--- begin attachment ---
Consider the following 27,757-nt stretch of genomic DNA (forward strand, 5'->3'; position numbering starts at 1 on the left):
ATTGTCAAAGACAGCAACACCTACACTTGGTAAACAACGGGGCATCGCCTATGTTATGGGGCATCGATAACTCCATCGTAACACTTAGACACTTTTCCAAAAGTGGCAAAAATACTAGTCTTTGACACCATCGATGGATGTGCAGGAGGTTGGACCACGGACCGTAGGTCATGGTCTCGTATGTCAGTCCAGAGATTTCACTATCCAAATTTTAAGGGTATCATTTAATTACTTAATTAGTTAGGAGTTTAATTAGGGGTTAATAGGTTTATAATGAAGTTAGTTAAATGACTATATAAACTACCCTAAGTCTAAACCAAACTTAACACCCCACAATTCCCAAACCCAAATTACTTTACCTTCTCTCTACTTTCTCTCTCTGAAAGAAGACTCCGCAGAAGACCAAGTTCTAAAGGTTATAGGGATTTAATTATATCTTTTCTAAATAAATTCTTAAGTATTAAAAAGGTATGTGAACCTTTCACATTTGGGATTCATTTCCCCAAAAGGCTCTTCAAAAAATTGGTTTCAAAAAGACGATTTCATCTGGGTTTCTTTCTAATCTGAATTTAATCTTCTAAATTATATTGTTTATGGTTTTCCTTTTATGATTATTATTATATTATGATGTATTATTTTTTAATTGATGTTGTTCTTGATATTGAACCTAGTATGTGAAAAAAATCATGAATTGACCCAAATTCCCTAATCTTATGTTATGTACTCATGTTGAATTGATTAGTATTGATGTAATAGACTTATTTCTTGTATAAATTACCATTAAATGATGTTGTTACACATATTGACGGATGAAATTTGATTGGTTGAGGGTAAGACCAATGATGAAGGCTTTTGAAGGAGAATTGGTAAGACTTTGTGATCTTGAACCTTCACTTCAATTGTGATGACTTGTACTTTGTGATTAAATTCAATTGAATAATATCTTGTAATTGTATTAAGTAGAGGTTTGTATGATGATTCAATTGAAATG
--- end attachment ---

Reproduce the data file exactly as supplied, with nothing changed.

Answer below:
Consider the following 27,757-nt stretch of genomic DNA (forward strand, 5'->3'; position numbering starts at 1 on the left):
ATTGTCAAAGACAGCAACACCTACACTTGGTAAACAACGGGGCATCGCCTATGTTATGGGGCATCGATAACTCCATCGTAACACTTAGACACTTTTCCAAAAGTGGCAAAAATACTAGTCTTTGACACCATCGATGGATGTGCAGGAGGTTGGACCACGGACCGTAGGTCATGGTCTCGTATGTCAGTCCAGAGATTTCACTATCCAAATTTTAAGGGTATCATTTAATTACTTAATTAGTTAGGAGTTTAATTAGGGGTTAATAGGTTTATAATGAAGTTAGTTAAATGACTATATAAACTACCCTAAGTCTAAACCAAACTTAACACCCCACAATTCCCAAACCCAAATTACTTTACCTTCTCTCTACTTTCTCTCTCTGAAAGAAGACTCCGCAGAAGACCAAGTTCTAAAGGTTATAGGGATTTAATTATATCTTTTCTAAATAAATTCTTAAGTATTAAAAAGGTATGTGAACCTTTCACATTTGGGATTCATTTCCCCAAAAGGCTCTTCAAAAAATTGGTTTCAAAAAGACGATTTCATCTGGGTTTCTTTCTAATCTGAATTTAATCTTCTAAATTATATTGTTTATGGTTTTCCTTTTATGATTATTATTATATTATGATGTATTATTTTTTAATTGATGTTGTTCTTGATATTGAACCTAGTATGTGAAAAAAATCATGAATTGACCCAAATTCCCTAATCTTATGTTATGTACTCATGTTGAATTGATTAGTATTGATGTAATAGACTTATTTCTTGTATAAATTACCATTAAATGATGTTGTTACACATATTGACGGATGAAATTTGATTGGTTGAGGGTAAGACCAATGATGAAGGCTTTTGAAGGAGAATTGGTAAGACTTTGTGATCTTGAACCTTCACTTCAATTGTGATGACTTGTACTTTGTGATTAAATTCAATTGAATAATATCTTGTAATTGTATTAAGTAGAGGTTTGTATGATGATTCAATTGAAATG